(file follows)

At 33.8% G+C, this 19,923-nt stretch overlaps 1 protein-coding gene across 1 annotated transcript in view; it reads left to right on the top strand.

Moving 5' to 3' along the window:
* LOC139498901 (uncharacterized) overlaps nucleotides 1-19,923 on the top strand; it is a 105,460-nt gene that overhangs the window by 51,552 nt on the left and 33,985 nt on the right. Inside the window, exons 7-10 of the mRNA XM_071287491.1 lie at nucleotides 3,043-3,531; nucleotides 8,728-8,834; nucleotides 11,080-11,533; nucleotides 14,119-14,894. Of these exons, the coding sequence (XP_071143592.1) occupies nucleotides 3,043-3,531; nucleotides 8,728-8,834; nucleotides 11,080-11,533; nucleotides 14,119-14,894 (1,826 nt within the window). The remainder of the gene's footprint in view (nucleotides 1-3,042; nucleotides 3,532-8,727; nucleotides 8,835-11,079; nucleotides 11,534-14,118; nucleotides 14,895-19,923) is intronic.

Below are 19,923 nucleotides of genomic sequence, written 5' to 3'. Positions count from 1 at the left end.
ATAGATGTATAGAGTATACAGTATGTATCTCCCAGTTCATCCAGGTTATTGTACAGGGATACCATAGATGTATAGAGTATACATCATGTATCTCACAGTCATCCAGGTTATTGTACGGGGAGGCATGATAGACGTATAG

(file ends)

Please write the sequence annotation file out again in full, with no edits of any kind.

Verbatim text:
At 33.8% G+C, this 19,923-nt stretch overlaps 1 protein-coding gene across 1 annotated transcript in view; it reads left to right on the top strand.

Moving 5' to 3' along the window:
* LOC139498901 (uncharacterized) overlaps nucleotides 1-19,923 on the top strand; it is a 105,460-nt gene that overhangs the window by 51,552 nt on the left and 33,985 nt on the right. Inside the window, exons 7-10 of the mRNA XM_071287491.1 lie at nucleotides 3,043-3,531; nucleotides 8,728-8,834; nucleotides 11,080-11,533; nucleotides 14,119-14,894. Of these exons, the coding sequence (XP_071143592.1) occupies nucleotides 3,043-3,531; nucleotides 8,728-8,834; nucleotides 11,080-11,533; nucleotides 14,119-14,894 (1,826 nt within the window). The remainder of the gene's footprint in view (nucleotides 1-3,042; nucleotides 3,532-8,727; nucleotides 8,835-11,079; nucleotides 11,534-14,118; nucleotides 14,895-19,923) is intronic.

Below are 19,923 nucleotides of genomic sequence, written 5' to 3'. Positions count from 1 at the left end.
ATAGATGTATAGAGTATACAGTATGTATCTCCCAGTTCATCCAGGTTATTGTACAGGGATACCATAGATGTATAGAGTATACATCATGTATCTCACAGTCATCCAGGTTATTGTACGGGGAGGCATGATAGACGTATAG